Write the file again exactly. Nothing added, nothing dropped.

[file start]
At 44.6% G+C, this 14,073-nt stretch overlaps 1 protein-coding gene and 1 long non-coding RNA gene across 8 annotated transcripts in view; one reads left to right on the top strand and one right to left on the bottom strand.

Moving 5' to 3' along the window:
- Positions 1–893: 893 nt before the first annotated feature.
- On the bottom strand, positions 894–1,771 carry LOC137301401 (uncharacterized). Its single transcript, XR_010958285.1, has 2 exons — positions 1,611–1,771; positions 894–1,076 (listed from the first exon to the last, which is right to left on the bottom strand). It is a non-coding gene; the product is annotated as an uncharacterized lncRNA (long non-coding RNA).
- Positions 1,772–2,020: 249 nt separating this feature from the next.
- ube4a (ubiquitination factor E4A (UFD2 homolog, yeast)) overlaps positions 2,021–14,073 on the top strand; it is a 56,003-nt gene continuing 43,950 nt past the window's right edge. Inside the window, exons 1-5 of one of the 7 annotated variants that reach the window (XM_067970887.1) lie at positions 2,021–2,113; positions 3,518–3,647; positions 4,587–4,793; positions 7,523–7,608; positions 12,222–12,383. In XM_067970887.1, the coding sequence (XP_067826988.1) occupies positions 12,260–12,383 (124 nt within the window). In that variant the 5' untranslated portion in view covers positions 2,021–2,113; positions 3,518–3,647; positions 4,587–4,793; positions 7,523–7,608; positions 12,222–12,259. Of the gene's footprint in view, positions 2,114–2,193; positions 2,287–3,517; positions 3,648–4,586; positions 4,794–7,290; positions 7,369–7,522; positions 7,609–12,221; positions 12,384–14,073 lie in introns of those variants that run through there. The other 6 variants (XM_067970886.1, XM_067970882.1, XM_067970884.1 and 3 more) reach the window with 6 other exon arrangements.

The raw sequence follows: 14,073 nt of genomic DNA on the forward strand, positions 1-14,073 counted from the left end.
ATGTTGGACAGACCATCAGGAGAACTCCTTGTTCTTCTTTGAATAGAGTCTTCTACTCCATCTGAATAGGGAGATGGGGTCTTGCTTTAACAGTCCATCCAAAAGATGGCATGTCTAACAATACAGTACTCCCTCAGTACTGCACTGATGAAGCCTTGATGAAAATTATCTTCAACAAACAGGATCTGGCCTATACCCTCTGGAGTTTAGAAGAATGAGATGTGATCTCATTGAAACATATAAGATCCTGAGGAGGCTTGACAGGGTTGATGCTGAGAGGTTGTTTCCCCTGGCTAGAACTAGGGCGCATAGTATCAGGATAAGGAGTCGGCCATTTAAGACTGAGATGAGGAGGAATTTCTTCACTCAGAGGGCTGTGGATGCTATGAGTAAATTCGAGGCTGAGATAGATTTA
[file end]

At 44.6% G+C, this 14,073-nt stretch overlaps 1 protein-coding gene and 1 long non-coding RNA gene across 8 annotated transcripts in view; one reads left to right on the top strand and one right to left on the bottom strand.

Moving 5' to 3' along the window:
- Positions 1–893: 893 nt before the first annotated feature.
- On the bottom strand, positions 894–1,771 carry LOC137301401 (uncharacterized). Its single transcript, XR_010958285.1, has 2 exons — positions 1,611–1,771; positions 894–1,076 (listed from the first exon to the last, which is right to left on the bottom strand). It is a non-coding gene; the product is annotated as an uncharacterized lncRNA (long non-coding RNA).
- Positions 1,772–2,020: 249 nt separating this feature from the next.
- ube4a (ubiquitination factor E4A (UFD2 homolog, yeast)) overlaps positions 2,021–14,073 on the top strand; it is a 56,003-nt gene continuing 43,950 nt past the window's right edge. Inside the window, exons 1-5 of one of the 7 annotated variants that reach the window (XM_067970887.1) lie at positions 2,021–2,113; positions 3,518–3,647; positions 4,587–4,793; positions 7,523–7,608; positions 12,222–12,383. In XM_067970887.1, the coding sequence (XP_067826988.1) occupies positions 12,260–12,383 (124 nt within the window). In that variant the 5' untranslated portion in view covers positions 2,021–2,113; positions 3,518–3,647; positions 4,587–4,793; positions 7,523–7,608; positions 12,222–12,259. Of the gene's footprint in view, positions 2,114–2,193; positions 2,287–3,517; positions 3,648–4,586; positions 4,794–7,290; positions 7,369–7,522; positions 7,609–12,221; positions 12,384–14,073 lie in introns of those variants that run through there. The other 6 variants (XM_067970886.1, XM_067970882.1, XM_067970884.1 and 3 more) reach the window with 6 other exon arrangements.

The raw sequence follows: 14,073 nt of genomic DNA on the forward strand, positions 1-14,073 counted from the left end.
ATGTTGGACAGACCATCAGGAGAACTCCTTGTTCTTCTTTGAATAGAGTCTTCTACTCCATCTGAATAGGGAGATGGGGTCTTGCTTTAACAGTCCATCCAAAAGATGGCATGTCTAACAATACAGTACTCCCTCAGTACTGCACTGATGAAGCCTTGATGAAAATTATCTTCAACAAACAGGATCTGGCCTATACCCTCTGGAGTTTAGAAGAATGAGATGTGATCTCATTGAAACATATAAGATCCTGAGGAGGCTTGACAGGGTTGATGCTGAGAGGTTGTTTCCCCTGGCTAGAACTAGGGCGCATAGTATCAGGATAAGGAGTCGGCCATTTAAGACTGAGATGAGGAGGAATTTCTTCACTCAGAGGGCTGTGGATGCTATGAGTAAATTCGAGGCTGAGATAGATTTA